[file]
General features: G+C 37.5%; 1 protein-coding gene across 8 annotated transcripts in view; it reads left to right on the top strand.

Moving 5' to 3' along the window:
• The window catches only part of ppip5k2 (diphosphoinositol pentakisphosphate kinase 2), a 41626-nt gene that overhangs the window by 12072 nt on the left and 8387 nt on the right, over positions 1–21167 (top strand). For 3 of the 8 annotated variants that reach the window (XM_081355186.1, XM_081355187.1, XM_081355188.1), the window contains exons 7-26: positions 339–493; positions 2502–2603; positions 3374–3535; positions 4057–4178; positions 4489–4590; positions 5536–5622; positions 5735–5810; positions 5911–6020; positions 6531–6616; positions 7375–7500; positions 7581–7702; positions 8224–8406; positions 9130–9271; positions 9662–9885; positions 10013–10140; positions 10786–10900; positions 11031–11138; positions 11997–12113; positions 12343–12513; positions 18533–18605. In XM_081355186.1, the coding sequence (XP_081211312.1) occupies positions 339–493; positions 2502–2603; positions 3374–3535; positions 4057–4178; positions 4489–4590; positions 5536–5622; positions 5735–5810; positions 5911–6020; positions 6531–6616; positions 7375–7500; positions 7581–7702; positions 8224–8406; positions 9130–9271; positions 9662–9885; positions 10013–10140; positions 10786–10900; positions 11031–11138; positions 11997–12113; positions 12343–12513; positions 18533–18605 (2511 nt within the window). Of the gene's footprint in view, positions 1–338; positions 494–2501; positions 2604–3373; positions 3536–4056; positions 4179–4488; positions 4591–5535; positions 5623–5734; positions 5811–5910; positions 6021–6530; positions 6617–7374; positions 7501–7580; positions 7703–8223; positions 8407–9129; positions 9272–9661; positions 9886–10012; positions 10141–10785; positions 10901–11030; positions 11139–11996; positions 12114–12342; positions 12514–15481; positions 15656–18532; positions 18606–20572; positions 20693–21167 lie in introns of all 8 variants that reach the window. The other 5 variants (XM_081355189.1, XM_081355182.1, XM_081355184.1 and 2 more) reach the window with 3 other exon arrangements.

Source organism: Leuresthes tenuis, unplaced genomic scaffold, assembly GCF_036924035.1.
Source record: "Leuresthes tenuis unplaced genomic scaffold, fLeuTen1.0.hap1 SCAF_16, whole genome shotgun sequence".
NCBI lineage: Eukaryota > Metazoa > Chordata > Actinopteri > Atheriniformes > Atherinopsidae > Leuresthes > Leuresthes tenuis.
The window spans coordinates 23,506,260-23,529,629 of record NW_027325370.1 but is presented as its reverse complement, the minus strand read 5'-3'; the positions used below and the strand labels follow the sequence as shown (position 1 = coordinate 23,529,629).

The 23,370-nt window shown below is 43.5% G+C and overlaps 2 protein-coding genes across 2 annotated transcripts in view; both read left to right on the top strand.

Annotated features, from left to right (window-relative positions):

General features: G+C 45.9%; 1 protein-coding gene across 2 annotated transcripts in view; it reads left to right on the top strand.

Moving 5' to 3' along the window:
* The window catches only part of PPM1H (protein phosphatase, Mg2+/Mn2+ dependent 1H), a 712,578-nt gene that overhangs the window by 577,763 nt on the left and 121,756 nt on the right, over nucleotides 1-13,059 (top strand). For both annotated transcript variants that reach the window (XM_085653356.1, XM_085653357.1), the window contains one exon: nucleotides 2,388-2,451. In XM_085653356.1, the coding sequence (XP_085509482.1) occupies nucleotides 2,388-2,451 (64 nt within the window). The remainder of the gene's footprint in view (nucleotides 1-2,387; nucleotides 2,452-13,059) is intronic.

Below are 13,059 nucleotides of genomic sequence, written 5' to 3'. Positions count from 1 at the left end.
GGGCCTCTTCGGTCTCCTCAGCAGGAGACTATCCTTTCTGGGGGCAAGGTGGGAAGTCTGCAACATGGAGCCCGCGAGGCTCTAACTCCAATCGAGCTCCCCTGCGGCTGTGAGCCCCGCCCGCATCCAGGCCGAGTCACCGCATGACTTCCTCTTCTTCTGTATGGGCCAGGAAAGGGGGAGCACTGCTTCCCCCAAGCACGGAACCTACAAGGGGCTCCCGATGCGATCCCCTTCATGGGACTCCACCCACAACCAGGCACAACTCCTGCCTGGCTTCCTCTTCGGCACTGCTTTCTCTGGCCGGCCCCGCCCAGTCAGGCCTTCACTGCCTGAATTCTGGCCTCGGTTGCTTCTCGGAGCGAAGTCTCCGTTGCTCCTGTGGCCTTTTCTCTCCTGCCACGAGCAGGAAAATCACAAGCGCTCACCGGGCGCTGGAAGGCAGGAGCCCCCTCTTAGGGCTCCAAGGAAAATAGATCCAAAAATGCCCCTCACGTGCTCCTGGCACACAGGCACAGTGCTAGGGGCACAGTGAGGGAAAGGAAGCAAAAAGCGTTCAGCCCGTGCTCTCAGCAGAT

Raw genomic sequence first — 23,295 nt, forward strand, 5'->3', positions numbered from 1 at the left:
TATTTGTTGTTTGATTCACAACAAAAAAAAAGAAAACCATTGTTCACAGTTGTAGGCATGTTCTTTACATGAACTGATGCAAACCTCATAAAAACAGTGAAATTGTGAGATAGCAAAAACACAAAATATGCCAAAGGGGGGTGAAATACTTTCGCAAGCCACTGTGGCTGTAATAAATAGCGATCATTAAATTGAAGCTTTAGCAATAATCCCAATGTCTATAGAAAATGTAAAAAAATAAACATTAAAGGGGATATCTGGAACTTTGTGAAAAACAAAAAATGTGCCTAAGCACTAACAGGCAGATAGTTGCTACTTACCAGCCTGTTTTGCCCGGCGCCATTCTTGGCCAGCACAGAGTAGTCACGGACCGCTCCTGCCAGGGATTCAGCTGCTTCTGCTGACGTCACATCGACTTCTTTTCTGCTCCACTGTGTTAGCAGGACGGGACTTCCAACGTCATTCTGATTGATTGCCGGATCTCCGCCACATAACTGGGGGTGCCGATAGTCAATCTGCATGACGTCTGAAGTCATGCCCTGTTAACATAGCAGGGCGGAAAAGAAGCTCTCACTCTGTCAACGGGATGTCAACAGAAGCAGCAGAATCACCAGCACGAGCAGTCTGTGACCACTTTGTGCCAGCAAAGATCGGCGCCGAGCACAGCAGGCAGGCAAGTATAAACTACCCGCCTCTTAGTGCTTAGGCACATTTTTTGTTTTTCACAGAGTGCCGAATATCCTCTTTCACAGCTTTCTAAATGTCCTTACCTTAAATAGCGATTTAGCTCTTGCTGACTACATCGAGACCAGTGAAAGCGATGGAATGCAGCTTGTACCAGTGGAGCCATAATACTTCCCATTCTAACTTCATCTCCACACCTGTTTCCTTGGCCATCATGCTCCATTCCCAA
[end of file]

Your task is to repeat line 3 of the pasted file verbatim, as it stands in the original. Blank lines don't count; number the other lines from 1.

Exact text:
• The window catches only part of ppip5k2 (diphosphoinositol pentakisphosphate kinase 2), a 41626-nt gene that overhangs the window by 12072 nt on the left and 8387 nt on the right, over positions 1–21167 (top strand). For 3 of the 8 annotated variants that reach the window (XM_081355186.1, XM_081355187.1, XM_081355188.1), the window contains exons 7-26: positions 339–493; positions 2502–2603; positions 3374–3535; positions 4057–4178; positions 4489–4590; positions 5536–5622; positions 5735–5810; positions 5911–6020; positions 6531–6616; positions 7375–7500; positions 7581–7702; positions 8224–8406; positions 9130–9271; positions 9662–9885; positions 10013–10140; positions 10786–10900; positions 11031–11138; positions 11997–12113; positions 12343–12513; positions 18533–18605. In XM_081355186.1, the coding sequence (XP_081211312.1) occupies positions 339–493; positions 2502–2603; positions 3374–3535; positions 4057–4178; positions 4489–4590; positions 5536–5622; positions 5735–5810; positions 5911–6020; positions 6531–6616; positions 7375–7500; positions 7581–7702; positions 8224–8406; positions 9130–9271; positions 9662–9885; positions 10013–10140; positions 10786–10900; positions 11031–11138; positions 11997–12113; positions 12343–12513; positions 18533–18605 (2511 nt within the window). Of the gene's footprint in view, positions 1–338; positions 494–2501; positions 2604–3373; positions 3536–4056; positions 4179–4488; positions 4591–5535; positions 5623–5734; positions 5811–5910; positions 6021–6530; positions 6617–7374; positions 7501–7580; positions 7703–8223; positions 8407–9129; positions 9272–9661; positions 9886–10012; positions 10141–10785; positions 10901–11030; positions 11139–11996; positions 12114–12342; positions 12514–15481; positions 15656–18532; positions 18606–20572; positions 20693–21167 lie in introns of all 8 variants that reach the window. The other 5 variants (XM_081355189.1, XM_081355182.1, XM_081355184.1 and 2 more) reach the window with 3 other exon arrangements.